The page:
CNN: What about kids who are older and already fully vaccinated?
Wen: I think parents should have a conversation about their kids as to what level of risk they are willing to take as a family. There may be some families where everyone is generally healthy and vaccinated. The risk of any of the family members getting severely ill in that case is low. It may be reasonable to decide that an indoor get-together with friends is fine -- especially if all the friends and their parents are also vaccinated.
The same goes for activities like the movies, a dance or a haunted house. All of these activities will have some degree of risk. The risk increases with higher community transmission rates, larger numbers of attendees, and crowded, poorly ventilated spaces. Wearing a mask when indoors, around people of unknown vaccination status, is always a good idea to reduce the risk of contracting and spreading Covid-19.
Just as there will be some families that are willing to take on some of these risks, there are other families that want to take additional precautions. Some families have younger children who are not yet vaccinated. They could be living with elderly relatives who are immunocompromised. For people in such circumstances, it may be reasonable to avoid higher-risk indoor activities to protect others in the household.
CNN: If you were invited to a Halloween party, what questions would you ask?
Wen: I'd ask who is going to be there. If everyone attending is known to be vaccinated, that would be a lot safer than if there are people who are unvaccinated or are of unknown vaccination status.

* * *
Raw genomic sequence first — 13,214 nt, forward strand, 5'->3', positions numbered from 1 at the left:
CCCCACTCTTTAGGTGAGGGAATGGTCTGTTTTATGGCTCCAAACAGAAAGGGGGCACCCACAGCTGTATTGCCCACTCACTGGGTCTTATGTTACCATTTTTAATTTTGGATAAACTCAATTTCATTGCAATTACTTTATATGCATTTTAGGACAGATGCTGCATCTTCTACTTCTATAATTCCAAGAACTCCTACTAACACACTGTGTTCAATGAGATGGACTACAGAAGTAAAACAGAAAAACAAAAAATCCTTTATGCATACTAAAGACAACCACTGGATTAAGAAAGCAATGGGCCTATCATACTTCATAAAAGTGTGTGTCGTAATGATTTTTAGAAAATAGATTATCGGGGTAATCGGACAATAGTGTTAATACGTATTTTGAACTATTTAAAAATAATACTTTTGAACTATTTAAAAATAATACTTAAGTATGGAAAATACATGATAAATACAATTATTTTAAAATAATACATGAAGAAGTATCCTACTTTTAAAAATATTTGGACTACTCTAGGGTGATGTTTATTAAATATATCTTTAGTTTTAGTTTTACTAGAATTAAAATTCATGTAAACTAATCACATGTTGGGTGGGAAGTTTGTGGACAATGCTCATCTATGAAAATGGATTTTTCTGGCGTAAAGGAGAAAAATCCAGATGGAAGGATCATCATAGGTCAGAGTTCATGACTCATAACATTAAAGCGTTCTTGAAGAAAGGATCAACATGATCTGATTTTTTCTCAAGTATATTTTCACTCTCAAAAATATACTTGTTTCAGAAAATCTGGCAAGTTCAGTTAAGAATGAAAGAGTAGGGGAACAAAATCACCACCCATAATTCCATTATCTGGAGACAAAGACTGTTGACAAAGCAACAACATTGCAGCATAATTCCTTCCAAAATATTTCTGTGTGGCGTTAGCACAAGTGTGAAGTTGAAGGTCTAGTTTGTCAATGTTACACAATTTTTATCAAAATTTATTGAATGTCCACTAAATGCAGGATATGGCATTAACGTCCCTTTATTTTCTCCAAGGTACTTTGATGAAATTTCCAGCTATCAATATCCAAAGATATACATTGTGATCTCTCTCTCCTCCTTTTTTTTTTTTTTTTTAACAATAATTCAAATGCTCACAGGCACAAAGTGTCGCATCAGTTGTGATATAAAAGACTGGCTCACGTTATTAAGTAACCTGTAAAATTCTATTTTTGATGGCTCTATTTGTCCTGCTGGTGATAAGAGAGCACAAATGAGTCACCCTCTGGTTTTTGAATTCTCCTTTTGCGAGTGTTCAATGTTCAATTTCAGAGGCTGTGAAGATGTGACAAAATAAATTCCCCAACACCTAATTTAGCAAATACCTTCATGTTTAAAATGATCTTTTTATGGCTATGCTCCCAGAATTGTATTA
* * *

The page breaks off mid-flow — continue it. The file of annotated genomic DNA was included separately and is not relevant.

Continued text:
Also, where will the party take place? If it's mainly outdoors, and attendees can choose to remain outdoors the entire time, that will also be much lower risk than if it's taking place entirely indoors.
If it's indoors, will it be crowded with people packed together? Or will windows be open and people can space out? That also changes the risk calculus. Of course, you should also take into account your own medical circumstances and those of your family members, as we discussed previously.
CNN: Kids ages 5 to 11 may get authorization to receive the Pfizer-BioNTech vaccine by Halloween. Should parents try to get them the shot as soon as possible so they can enjoy the holiday?
Wen: Many parents will be very eager to get their younger kids vaccinated, but it wouldn't affect their activities over Halloween. Even if kids can get their first shots just before Halloween, they wouldn't be considered fully vaccinated until two weeks after their second inoculation.
CNN: And now, the most important question -- what are you and your kids going to dress up as?
Wen: My son, Eli, is obsessed with Winnie the Pooh. That's what he was last year, but we never got to go trick-or-treating in the outfit, so he may do that again this time. I think he wants to dress his sister as Piglet. We definitely look forward to getting together with some of Eli's friends' parents to go trick-or-treating in the neighborhood -- and then gathering in our neighborhood park for a playdate.